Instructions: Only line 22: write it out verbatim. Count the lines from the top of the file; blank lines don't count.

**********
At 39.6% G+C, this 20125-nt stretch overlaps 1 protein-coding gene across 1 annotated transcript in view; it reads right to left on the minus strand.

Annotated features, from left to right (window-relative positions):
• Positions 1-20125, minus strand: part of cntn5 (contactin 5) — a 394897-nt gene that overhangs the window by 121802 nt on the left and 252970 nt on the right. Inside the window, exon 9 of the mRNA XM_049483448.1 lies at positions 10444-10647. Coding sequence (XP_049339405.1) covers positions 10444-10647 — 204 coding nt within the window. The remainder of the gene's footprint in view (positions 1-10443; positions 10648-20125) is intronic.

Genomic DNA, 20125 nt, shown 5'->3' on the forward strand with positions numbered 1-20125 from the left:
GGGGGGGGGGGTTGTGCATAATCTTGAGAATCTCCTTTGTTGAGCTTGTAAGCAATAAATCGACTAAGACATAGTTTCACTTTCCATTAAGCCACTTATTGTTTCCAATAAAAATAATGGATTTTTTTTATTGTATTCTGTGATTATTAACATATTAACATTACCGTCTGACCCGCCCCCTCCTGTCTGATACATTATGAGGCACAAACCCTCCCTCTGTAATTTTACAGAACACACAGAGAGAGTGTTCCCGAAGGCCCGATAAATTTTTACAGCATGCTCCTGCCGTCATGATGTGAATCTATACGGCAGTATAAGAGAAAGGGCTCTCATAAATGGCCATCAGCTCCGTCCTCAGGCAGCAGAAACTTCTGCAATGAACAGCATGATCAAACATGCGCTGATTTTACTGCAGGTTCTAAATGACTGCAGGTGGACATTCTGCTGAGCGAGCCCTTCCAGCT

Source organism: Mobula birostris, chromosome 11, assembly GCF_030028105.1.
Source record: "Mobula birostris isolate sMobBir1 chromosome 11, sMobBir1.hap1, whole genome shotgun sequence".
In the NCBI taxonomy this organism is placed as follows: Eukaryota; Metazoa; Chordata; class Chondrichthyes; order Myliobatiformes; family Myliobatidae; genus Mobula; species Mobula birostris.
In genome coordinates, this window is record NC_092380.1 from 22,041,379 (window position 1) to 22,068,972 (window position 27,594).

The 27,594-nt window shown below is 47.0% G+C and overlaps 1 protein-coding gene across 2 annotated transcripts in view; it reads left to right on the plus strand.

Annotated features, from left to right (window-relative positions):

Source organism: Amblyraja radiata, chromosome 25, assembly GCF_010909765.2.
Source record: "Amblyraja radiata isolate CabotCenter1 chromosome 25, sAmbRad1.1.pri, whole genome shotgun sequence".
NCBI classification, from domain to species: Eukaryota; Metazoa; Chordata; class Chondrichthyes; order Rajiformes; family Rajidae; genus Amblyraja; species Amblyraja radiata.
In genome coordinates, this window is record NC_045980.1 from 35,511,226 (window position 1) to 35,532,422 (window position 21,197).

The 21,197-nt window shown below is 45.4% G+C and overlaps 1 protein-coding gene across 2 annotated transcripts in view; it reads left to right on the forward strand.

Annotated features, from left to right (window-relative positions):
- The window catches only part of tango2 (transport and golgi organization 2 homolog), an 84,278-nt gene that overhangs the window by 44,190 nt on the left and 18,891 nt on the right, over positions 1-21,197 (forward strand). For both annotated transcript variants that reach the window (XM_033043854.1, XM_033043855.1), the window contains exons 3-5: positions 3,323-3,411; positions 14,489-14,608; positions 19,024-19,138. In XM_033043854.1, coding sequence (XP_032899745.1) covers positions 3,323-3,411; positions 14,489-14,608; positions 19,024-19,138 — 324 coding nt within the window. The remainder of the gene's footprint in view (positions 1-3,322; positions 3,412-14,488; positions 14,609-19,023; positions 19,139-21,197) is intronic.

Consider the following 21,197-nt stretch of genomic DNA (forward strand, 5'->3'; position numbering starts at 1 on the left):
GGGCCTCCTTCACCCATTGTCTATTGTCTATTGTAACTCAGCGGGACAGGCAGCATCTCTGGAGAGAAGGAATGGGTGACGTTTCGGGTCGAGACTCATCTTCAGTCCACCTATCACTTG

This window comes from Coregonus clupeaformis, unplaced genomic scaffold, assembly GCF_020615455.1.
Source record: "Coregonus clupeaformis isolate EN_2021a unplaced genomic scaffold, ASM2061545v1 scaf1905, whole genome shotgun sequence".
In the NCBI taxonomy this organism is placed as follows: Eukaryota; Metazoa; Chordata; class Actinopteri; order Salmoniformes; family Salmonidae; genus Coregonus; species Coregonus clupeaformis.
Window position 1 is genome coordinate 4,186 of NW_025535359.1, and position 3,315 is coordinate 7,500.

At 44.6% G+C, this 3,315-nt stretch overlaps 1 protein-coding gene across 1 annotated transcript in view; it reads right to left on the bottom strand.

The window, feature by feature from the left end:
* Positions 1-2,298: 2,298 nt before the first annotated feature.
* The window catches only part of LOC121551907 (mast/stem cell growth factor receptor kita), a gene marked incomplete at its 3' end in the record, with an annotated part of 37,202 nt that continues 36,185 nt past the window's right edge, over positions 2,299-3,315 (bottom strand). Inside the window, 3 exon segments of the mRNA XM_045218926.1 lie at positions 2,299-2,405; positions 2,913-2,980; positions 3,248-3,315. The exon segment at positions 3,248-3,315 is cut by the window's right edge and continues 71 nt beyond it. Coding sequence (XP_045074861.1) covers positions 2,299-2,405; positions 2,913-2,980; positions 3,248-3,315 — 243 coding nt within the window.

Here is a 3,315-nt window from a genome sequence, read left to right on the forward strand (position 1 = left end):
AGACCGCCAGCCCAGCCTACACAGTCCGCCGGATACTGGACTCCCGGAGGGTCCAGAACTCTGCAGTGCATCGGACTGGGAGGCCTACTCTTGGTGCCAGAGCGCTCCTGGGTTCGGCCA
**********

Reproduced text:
Source record: "Coregonus clupeaformis isolate EN_2021a unplaced genomic scaffold, ASM2061545v1 scaf1905, whole genome shotgun sequence".